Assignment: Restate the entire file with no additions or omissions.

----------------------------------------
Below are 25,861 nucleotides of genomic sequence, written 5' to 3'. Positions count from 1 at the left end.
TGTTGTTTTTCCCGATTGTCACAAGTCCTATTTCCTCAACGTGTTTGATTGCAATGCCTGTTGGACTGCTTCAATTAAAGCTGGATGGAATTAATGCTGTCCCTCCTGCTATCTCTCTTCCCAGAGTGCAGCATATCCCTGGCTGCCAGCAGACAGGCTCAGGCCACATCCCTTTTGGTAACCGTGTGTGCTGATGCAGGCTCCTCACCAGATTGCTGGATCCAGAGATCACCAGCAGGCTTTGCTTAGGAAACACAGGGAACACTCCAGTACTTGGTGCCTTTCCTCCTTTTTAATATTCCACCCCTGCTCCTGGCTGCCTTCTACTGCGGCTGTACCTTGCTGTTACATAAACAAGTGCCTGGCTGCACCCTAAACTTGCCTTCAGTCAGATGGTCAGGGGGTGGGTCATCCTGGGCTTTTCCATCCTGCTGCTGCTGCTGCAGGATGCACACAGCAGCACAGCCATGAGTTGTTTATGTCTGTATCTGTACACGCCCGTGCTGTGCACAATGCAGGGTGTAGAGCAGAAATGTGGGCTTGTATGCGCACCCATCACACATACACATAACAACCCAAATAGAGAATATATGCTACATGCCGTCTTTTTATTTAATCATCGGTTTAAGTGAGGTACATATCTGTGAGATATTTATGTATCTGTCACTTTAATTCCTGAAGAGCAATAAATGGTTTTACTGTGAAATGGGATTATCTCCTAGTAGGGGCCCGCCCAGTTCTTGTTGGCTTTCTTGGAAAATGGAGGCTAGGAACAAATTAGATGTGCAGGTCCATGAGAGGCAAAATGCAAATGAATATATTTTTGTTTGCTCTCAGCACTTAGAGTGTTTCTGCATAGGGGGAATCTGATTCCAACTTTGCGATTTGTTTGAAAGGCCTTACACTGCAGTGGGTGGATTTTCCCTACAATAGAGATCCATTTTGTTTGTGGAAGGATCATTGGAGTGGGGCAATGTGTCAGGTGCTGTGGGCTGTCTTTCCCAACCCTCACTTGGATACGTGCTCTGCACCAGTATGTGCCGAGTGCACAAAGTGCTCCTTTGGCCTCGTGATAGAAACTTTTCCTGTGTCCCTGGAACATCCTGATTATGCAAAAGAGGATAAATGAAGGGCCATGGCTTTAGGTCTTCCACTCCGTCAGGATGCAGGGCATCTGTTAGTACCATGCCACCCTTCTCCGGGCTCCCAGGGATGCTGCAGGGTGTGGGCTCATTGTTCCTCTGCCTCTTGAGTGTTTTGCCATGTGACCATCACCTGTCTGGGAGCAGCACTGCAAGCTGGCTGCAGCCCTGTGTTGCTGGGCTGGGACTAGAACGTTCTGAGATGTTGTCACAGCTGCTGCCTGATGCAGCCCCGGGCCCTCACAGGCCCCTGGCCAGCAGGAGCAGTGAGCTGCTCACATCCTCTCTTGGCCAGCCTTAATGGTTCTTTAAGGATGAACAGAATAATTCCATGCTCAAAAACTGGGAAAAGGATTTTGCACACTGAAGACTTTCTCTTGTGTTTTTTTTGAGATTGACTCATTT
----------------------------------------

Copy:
Below are 25,861 nucleotides of genomic sequence, written 5' to 3'. Positions count from 1 at the left end.
TGTTGTTTTTCCCGATTGTCACAAGTCCTATTTCCTCAACGTGTTTGATTGCAATGCCTGTTGGACTGCTTCAATTAAAGCTGGATGGAATTAATGCTGTCCCTCCTGCTATCTCTCTTCCCAGAGTGCAGCATATCCCTGGCTGCCAGCAGACAGGCTCAGGCCACATCCCTTTTGGTAACCGTGTGTGCTGATGCAGGCTCCTCACCAGATTGCTGGATCCAGAGATCACCAGCAGGCTTTGCTTAGGAAACACAGGGAACACTCCAGTACTTGGTGCCTTTCCTCCTTTTTAATATTCCACCCCTGCTCCTGGCTGCCTTCTACTGCGGCTGTACCTTGCTGTTACATAAACAAGTGCCTGGCTGCACCCTAAACTTGCCTTCAGTCAGATGGTCAGGGGGTGGGTCATCCTGGGCTTTTCCATCCTGCTGCTGCTGCTGCAGGATGCACACAGCAGCACAGCCATGAGTTGTTTATGTCTGTATCTGTACACGCCCGTGCTGTGCACAATGCAGGGTGTAGAGCAGAAATGTGGGCTTGTATGCGCACCCATCACACATACACATAACAACCCAAATAGAGAATATATGCTACATGCCGTCTTTTTATTTAATCATCGGTTTAAGTGAGGTACATATCTGTGAGATATTTATGTATCTGTCACTTTAATTCCTGAAGAGCAATAAATGGTTTTACTGTGAAATGGGATTATCTCCTAGTAGGGGCCCGCCCAGTTCTTGTTGGCTTTCTTGGAAAATGGAGGCTAGGAACAAATTAGATGTGCAGGTCCATGAGAGGCAAAATGCAAATGAATATATTTTTGTTTGCTCTCAGCACTTAGAGTGTTTCTGCATAGGGGGAATCTGATTCCAACTTTGCGATTTGTTTGAAAGGCCTTACACTGCAGTGGGTGGATTTTCCCTACAATAGAGATCCATTTTGTTTGTGGAAGGATCATTGGAGTGGGGCAATGTGTCAGGTGCTGTGGGCTGTCTTTCCCAACCCTCACTTGGATACGTGCTCTGCACCAGTATGTGCCGAGTGCACAAAGTGCTCCTTTGGCCTCGTGATAGAAACTTTTCCTGTGTCCCTGGAACATCCTGATTATGCAAAAGAGGATAAATGAAGGGCCATGGCTTTAGGTCTTCCACTCCGTCAGGATGCAGGGCATCTGTTAGTACCATGCCACCCTTCTCCGGGCTCCCAGGGATGCTGCAGGGTGTGGGCTCATTGTTCCTCTGCCTCTTGAGTGTTTTGCCATGTGACCATCACCTGTCTGGGAGCAGCACTGCAAGCTGGCTGCAGCCCTGTGTTGCTGGGCTGGGACTAGAACGTTCTGAGATGTTGTCACAGCTGCTGCCTGATGCAGCCCCGGGCCCTCACAGGCCCCTGGCCAGCAGGAGCAGTGAGCTGCTCACATCCTCTCTTGGCCAGCCTTAATGGTTCTTTAAGGATGAACAGAATAATTCCATGCTCAAAAACTGGGAAAAGGATTTTGCACACTGAAGACTTTCTCTTGTGTTTTTTTTGAGATTGACTCATTT